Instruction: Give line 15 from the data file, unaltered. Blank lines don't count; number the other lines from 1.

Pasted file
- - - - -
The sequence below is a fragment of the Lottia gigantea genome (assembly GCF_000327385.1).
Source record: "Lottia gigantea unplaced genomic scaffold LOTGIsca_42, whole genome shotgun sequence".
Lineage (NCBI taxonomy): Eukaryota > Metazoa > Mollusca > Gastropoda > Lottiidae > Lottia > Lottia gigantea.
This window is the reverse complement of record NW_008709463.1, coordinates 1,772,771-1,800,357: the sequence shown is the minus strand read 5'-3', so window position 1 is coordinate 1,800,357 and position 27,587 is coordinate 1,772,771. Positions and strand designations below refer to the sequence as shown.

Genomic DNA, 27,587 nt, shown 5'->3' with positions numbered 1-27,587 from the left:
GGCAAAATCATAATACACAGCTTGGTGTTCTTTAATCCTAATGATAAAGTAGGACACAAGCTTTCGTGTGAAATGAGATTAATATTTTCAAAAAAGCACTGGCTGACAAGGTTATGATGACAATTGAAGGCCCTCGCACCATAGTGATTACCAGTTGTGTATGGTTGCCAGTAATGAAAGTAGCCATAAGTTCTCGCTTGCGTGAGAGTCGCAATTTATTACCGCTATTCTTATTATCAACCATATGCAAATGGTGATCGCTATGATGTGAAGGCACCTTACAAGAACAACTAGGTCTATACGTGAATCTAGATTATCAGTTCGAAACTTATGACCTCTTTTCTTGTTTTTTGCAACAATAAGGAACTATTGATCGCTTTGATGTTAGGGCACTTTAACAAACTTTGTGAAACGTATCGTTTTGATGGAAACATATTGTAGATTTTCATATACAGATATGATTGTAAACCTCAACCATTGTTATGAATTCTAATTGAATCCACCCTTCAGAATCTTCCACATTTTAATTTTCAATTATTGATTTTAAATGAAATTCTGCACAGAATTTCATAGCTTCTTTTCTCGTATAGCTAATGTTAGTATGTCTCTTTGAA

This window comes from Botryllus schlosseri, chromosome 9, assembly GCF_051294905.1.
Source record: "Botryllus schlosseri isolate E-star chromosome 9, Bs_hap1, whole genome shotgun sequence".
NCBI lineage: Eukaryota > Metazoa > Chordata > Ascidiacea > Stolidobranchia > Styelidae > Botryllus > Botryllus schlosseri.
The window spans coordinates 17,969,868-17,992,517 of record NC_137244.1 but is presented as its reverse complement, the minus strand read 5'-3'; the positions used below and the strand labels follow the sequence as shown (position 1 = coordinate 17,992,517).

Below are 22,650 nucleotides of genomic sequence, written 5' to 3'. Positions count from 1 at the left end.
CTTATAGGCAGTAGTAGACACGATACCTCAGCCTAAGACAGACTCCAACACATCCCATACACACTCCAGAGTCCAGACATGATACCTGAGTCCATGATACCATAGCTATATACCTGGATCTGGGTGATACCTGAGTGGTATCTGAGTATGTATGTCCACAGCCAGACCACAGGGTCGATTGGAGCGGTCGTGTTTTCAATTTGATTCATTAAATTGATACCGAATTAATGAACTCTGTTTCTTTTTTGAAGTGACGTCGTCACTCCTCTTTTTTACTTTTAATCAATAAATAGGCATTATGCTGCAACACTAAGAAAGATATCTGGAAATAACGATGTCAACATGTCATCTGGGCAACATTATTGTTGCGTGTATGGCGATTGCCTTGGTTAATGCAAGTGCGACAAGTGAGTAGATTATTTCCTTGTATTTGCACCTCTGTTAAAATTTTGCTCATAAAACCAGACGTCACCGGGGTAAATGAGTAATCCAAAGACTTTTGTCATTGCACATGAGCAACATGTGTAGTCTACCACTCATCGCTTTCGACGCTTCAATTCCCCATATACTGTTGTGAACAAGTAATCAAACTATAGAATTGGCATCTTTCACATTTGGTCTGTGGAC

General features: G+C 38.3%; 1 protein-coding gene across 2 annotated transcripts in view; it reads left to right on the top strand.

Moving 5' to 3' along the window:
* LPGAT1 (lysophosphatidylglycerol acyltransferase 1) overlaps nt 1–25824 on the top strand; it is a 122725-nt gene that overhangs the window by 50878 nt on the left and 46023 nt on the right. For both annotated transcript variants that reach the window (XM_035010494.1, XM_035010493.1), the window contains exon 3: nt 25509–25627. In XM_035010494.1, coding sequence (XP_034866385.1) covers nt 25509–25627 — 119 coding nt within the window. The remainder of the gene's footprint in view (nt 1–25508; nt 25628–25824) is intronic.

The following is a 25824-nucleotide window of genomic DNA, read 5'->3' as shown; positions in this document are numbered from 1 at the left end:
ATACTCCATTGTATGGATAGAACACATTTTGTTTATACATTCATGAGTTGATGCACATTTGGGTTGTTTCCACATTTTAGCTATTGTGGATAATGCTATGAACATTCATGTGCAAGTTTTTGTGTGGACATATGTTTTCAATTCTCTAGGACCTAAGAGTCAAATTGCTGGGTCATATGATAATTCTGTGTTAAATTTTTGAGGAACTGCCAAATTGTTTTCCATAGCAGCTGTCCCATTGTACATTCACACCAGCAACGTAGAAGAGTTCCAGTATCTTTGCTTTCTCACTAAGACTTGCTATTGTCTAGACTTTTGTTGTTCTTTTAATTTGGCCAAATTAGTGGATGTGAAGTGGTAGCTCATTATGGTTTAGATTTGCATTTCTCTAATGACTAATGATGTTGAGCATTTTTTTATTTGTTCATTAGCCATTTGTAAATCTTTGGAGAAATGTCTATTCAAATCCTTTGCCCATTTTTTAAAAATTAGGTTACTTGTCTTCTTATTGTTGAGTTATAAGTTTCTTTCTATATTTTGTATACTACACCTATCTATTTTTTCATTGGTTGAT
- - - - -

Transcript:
* LPGAT1 (lysophosphatidylglycerol acyltransferase 1) overlaps nt 1–25824 on the top strand; it is a 122725-nt gene that overhangs the window by 50878 nt on the left and 46023 nt on the right. For both annotated transcript variants that reach the window (XM_035010494.1, XM_035010493.1), the window contains exon 3: nt 25509–25627. In XM_035010494.1, coding sequence (XP_034866385.1) covers nt 25509–25627 — 119 coding nt within the window. The remainder of the gene's footprint in view (nt 1–25508; nt 25628–25824) is intronic.